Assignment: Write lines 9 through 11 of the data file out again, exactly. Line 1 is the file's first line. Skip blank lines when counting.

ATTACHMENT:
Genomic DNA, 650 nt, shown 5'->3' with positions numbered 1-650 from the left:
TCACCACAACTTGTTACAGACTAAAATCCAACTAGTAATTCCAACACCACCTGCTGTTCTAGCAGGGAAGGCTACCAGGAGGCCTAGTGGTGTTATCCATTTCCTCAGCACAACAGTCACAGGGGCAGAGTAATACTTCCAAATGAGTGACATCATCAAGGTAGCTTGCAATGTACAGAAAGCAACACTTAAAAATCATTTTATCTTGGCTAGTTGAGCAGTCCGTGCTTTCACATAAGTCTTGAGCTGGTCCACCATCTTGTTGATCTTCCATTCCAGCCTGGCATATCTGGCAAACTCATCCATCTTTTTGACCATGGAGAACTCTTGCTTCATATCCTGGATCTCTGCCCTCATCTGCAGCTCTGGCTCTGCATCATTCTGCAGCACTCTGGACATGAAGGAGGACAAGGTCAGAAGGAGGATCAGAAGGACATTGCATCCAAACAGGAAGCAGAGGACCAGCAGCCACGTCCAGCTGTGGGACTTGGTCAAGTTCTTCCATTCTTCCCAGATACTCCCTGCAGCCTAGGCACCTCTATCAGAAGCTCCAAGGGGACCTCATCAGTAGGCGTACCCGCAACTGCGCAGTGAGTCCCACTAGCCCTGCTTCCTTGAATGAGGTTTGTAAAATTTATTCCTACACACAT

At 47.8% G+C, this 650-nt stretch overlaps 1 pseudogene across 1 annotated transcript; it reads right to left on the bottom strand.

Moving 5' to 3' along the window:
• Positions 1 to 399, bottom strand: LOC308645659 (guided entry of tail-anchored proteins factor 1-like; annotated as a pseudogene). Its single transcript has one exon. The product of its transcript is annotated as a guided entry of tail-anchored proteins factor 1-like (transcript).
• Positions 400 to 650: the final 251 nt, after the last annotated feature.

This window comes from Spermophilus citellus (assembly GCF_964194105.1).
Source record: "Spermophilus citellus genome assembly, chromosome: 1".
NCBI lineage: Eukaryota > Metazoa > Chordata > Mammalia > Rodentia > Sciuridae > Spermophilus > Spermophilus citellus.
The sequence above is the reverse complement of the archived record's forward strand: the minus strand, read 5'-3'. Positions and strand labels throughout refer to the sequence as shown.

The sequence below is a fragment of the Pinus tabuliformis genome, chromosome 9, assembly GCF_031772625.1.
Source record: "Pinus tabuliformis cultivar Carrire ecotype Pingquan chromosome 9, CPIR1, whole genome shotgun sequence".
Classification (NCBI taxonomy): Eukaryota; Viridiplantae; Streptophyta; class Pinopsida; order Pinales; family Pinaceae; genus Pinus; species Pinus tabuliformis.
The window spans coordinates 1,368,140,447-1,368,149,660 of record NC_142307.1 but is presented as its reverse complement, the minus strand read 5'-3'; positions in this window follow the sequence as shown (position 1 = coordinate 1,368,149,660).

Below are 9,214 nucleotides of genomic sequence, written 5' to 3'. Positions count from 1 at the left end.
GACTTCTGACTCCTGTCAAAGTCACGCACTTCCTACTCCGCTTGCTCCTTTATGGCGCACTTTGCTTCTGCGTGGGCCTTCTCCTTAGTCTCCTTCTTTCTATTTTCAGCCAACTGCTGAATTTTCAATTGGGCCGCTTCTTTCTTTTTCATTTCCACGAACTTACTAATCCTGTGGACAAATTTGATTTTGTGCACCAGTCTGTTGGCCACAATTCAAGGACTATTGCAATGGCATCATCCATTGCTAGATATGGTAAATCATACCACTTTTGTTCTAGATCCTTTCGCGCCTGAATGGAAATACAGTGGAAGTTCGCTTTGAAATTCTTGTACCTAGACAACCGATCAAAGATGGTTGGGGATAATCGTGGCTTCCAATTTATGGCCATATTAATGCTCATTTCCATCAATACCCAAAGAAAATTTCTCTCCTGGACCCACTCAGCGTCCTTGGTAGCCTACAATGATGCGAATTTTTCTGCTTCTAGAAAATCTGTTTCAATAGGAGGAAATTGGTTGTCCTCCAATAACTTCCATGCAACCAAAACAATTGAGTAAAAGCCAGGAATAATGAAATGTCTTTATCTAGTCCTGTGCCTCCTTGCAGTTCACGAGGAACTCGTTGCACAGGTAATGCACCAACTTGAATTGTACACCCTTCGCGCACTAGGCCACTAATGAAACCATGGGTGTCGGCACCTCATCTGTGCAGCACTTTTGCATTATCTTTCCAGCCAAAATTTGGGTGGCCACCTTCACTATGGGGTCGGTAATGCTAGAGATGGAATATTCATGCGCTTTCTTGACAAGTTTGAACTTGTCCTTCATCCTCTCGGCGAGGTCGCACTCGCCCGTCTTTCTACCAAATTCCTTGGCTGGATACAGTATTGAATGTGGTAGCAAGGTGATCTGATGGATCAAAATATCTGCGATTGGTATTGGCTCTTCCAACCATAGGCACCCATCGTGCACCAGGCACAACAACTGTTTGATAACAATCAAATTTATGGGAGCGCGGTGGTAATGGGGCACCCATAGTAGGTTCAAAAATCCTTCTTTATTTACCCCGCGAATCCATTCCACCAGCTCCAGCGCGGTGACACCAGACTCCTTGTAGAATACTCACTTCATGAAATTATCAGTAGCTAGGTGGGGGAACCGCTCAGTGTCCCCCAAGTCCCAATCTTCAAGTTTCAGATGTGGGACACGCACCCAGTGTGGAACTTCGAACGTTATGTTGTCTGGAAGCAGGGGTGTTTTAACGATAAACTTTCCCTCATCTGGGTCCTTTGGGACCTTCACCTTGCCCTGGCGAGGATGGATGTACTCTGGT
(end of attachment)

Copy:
NCBI lineage: Eukaryota > Metazoa > Chordata > Mammalia > Rodentia > Sciuridae > Spermophilus > Spermophilus citellus.
The sequence above is the reverse complement of the archived record's forward strand: the minus strand, read 5'-3'. Positions and strand labels throughout refer to the sequence as shown.

The sequence below is a fragment of the Pinus tabuliformis genome, chromosome 9, assembly GCF_031772625.1.